Todd Orston:                     When it comes to alimony. We talked about this off air, and you're right, it can impact something like division of property.

Leh Meriwether:              Right.

Todd Orston:                     Okay, but as it relates solely to alimony, there is an absolute punishment to a woman who has an affair, and there is no, as it relates only to alimony, a corresponding punishment to a man in that same relationship who has an affair, and that bothers me.

Leh Meriwether:              I will say that the statute itself is gender neutral, so it doesn't say if the wife has an affair or a husband has an affair, so what we're talking about is how it's impacting what's actually going on, but I will say that we now see more cases of men asking for alimony. We see a lot more stay-at-home dads-

Todd Orston:                     Absolutely.

Leh Meriwether:              ... and the impact is just as harsh on them.

Todd Orston:                     It is, and my point is merely the disproportionate impact because of statistics.

Leh Meriwether:              But you know what we've seen, what I think I've seen though, is I've seen some judges, sort of when you have that situation where someone may have made a mistake or anything, and maybe the reason they made the mistake is something that the husband was doing, I've seen the court say, "Well, I don't think the cause of this divorce was the adulterous affair, I think it was that it was something-

Todd Orston:                     Cruel treatment.

Leh Meriwether:              ... by the husband, which led to the affair," so we've seen, I had a case where my client, the opposing party, the case starts off with the opposing party handing me a picture of my client in bed naked with another man. I did not need to see my client naked, but I guess they thought it was funny, but anyways, so they had clear evidence of adultery, but by the time we finished the trial, the court found that that wasn't the cause of the divorce, and she still got alimony.

Todd Orston:                     Well, and that's the big thing there, it's you have to show that it's the cause of the breakup, and if there is a horrible relationship and for six months, a year, two years, three years, we've seen five, six, seven years, where the parties are not having marital relations, where it's clearly a broken down marriage, maybe they were staying together for the sake of the children, we're going to wait for the kids to graduate from high school and then we'll get a divorce, and then all of a sudden one party comes in and says, "She had a an affair," or "He had an affair," and therefore no alimony, and the court can easily go, "Now, hold on one second. It sounds like you were only together and you had really moved on with your lives-"

Leh Meriwether:              Yeah, you really separated-

Todd Orston:                     Yeah, years earlier, so therefore, you cannot show that it was the cause of the breakup.

Leh Meriwether:              That's a good point, because the court will look at what was the point where the court really thinks the parties separated, so there's no such thing as legal separation in Georgia, but the court will say, "When were these parties really living in a bona fide state of separation?" So if the adulterous event occurs after the point of separation, then that was not the cause of the divorce.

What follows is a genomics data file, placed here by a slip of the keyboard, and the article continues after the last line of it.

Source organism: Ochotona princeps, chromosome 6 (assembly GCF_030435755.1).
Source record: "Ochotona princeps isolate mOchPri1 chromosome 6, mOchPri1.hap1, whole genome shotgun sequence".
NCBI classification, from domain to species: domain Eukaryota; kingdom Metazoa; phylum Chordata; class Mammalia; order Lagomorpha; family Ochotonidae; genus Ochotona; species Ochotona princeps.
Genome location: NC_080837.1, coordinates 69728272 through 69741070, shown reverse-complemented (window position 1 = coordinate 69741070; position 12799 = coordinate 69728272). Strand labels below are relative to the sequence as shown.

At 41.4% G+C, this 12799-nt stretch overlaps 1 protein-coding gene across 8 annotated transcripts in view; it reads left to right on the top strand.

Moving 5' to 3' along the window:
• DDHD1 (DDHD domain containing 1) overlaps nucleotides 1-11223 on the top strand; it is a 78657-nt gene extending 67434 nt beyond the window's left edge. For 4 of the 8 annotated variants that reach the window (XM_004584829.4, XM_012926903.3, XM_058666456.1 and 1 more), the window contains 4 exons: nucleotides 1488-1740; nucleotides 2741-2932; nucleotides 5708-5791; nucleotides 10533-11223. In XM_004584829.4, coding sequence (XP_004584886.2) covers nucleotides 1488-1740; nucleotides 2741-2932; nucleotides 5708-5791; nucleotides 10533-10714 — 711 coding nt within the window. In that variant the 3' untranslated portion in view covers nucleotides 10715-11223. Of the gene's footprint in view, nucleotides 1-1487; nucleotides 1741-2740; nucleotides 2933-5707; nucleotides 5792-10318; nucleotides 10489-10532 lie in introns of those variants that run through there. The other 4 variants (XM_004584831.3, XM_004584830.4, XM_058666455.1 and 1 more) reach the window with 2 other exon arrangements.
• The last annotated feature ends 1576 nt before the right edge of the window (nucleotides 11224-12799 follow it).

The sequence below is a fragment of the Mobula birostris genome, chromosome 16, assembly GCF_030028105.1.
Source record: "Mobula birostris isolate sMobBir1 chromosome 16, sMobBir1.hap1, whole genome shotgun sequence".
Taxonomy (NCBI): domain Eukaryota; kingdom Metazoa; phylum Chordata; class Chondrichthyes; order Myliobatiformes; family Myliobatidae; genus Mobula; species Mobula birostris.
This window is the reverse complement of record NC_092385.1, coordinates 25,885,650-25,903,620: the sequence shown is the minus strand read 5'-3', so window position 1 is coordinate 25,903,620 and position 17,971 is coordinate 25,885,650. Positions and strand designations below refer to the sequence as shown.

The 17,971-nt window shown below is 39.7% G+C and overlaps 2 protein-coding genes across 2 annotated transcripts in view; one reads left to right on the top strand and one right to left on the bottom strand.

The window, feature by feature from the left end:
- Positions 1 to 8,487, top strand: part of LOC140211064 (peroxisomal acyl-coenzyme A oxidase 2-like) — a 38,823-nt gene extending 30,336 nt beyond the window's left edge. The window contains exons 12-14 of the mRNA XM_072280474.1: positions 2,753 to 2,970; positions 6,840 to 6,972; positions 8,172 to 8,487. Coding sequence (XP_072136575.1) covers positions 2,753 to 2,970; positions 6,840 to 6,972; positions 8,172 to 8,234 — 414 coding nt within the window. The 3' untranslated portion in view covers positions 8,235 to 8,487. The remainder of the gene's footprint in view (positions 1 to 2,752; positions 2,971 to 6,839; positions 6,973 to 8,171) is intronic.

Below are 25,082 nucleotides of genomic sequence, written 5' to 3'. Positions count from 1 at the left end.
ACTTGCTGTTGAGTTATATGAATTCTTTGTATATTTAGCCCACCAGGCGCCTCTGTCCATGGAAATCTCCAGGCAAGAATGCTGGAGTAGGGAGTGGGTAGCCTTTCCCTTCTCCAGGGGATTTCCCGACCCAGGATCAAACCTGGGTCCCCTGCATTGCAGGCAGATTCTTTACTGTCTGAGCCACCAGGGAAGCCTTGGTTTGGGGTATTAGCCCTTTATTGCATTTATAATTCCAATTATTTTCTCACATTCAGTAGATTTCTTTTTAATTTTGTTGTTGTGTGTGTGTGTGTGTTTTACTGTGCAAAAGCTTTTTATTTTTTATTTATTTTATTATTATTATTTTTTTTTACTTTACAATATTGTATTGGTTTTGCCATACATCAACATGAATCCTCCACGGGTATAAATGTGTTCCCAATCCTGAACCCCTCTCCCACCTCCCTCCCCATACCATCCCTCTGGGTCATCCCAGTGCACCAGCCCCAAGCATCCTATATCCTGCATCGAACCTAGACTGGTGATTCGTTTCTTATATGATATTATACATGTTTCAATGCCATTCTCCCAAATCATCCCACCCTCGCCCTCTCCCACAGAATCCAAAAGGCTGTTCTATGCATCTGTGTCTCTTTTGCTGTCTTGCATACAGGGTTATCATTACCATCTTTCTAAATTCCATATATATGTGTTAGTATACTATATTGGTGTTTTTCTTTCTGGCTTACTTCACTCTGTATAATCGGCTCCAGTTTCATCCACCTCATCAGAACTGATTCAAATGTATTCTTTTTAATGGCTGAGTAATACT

Todd Orston:                     That's right.

Leh Meriwether:              And on that point, too, we should probably point out that if, we'll stick with that gender situation, if the husband finds about the divorce and then subsequently has sex with his wife-

Todd Orston:                     Not the divorce, the adultery.

Leh Meriwether:              I mean the adultery.

Todd Orston:                     Yeah, yeah, sure.

Leh Meriwether:              Thanks for clearing that up. Well, he has now forgiven for his wife-

Todd Orston:                     It's called condonation.

Leh Meriwether:              Right.

Todd Orston:                     And so you have in the eyes of the court and in the eyes of the law, you have now condoned that improper behavior, so most of the time, if not all the time, what attorneys will do is they will tell their clients that if you're going through a divorce, and especially if there's this issue of adultery, "Okay, just be aware that if it's not a true effort to reconcile, then you need to stay away from sexual relations with your wife, because if you engage, then it can basically destroy any argument that you have that the affair caused the breakup, because you've forgiven."

Leh Meriwether:              Yup, and so you have now, that block no longer exists.

Todd Orston:                     That's right.

Leh Meriwether:              All right, well before we get into the other ways that you can stop or reduce an alimony obligation, I probably should just spend a minute talking about the different types of alimony here in Georgia. I know with the change in the tax law it doesn't have the same impact except, there used to be a tax impact, so you used to have lump sump alimony and periodic alimony, and lump sum was, it was a fixed amount over a period of time or just simply a fixed amount. It is non-modifiable and it was non-taxable, and then periodic was something that you could come back and later modify, and it was often over a period of time with monthly payments and everything, and that used to be or starting in 2019, up until 2019, it's tax deductible. Starting in 2019, it is no longer tax deductible, so that has not been a separating point anymore for periodic alimony.

Todd Orston:                     And we did a show just last week that delves more deeply into those issues.